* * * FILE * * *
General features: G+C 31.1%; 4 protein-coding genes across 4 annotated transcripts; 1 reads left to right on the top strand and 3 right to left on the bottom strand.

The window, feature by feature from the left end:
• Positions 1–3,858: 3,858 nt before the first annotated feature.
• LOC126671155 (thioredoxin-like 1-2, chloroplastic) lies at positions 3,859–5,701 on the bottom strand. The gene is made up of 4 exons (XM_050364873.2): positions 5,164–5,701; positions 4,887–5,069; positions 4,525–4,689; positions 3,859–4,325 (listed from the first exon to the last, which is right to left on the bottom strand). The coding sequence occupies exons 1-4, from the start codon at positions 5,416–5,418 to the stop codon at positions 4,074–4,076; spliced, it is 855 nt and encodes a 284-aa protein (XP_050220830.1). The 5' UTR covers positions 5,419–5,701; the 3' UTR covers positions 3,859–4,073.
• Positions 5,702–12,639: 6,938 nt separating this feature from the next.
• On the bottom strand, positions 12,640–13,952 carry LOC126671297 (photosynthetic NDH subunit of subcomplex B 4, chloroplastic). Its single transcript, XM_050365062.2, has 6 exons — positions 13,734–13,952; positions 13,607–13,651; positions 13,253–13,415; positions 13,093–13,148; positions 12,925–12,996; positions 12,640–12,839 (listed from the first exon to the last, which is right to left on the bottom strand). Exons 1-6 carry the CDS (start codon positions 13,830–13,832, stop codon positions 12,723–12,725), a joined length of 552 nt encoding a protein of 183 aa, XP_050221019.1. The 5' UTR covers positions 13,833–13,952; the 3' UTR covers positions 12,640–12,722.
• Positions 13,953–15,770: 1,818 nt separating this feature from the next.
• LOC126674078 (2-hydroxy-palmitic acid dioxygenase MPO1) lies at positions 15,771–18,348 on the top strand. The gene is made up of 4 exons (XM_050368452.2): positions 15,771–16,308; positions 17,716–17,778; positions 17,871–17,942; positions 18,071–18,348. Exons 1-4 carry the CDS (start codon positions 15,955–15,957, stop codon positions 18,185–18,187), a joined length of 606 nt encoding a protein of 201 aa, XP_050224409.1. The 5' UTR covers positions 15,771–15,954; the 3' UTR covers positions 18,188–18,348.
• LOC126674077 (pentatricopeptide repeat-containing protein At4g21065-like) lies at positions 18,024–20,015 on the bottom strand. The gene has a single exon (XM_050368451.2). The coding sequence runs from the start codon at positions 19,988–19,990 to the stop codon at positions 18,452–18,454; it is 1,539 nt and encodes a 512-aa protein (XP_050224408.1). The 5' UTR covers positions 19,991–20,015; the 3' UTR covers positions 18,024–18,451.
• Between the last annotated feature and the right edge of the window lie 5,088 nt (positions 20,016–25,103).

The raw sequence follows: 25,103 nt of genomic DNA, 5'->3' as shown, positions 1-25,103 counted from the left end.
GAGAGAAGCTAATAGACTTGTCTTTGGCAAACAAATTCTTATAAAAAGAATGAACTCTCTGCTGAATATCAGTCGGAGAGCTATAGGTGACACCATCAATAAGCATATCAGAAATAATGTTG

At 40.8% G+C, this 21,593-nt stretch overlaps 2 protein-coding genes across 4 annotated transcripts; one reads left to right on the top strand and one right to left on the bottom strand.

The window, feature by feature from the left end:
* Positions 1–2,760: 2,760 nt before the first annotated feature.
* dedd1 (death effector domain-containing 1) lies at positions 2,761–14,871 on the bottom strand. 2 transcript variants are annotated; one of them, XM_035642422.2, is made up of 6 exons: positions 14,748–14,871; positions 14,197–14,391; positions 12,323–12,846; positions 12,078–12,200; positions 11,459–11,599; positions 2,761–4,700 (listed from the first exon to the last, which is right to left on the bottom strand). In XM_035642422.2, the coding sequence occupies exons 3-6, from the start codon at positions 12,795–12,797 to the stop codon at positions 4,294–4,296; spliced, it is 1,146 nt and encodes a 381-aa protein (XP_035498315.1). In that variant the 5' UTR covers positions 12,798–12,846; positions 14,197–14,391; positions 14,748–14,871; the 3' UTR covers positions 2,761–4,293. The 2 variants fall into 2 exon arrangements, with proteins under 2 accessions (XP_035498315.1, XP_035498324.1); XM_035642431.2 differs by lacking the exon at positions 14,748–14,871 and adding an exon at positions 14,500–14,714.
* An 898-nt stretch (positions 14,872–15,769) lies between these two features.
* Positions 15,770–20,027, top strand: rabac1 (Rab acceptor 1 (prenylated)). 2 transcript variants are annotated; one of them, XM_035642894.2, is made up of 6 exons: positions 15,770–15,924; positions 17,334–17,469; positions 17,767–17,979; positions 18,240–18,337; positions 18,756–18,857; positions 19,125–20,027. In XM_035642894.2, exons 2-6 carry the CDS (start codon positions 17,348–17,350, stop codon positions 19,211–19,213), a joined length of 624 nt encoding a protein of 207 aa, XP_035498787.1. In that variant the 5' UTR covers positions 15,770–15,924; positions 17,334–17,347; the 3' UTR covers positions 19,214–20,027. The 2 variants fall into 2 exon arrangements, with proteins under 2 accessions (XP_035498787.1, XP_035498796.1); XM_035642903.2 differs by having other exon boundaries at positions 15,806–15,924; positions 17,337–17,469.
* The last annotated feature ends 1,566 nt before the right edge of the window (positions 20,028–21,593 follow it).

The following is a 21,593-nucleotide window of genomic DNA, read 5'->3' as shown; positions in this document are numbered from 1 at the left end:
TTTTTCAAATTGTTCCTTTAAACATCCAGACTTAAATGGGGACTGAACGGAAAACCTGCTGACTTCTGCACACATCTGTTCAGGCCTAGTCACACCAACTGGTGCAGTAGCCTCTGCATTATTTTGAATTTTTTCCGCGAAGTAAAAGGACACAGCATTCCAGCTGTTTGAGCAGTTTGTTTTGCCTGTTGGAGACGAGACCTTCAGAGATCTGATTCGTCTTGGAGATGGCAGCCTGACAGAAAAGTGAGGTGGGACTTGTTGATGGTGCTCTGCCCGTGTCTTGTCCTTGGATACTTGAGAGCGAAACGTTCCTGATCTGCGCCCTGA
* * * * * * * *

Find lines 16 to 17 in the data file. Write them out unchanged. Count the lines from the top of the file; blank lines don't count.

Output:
* dedd1 (death effector domain-containing 1) lies at positions 2,761–14,871 on the bottom strand. 2 transcript variants are annotated; one of them, XM_035642422.2, is made up of 6 exons: positions 14,748–14,871; positions 14,197–14,391; positions 12,323–12,846; positions 12,078–12,200; positions 11,459–11,599; positions 2,761–4,700 (listed from the first exon to the last, which is right to left on the bottom strand). In XM_035642422.2, the coding sequence occupies exons 3-6, from the start codon at positions 12,795–12,797 to the stop codon at positions 4,294–4,296; spliced, it is 1,146 nt and encodes a 381-aa protein (XP_035498315.1). In that variant the 5' UTR covers positions 12,798–12,846; positions 14,197–14,391; positions 14,748–14,871; the 3' UTR covers positions 2,761–4,293. The 2 variants fall into 2 exon arrangements, with proteins under 2 accessions (XP_035498315.1, XP_035498324.1); XM_035642431.2 differs by lacking the exon at positions 14,748–14,871 and adding an exon at positions 14,500–14,714.
* An 898-nt stretch (positions 14,872–15,769) lies between these two features.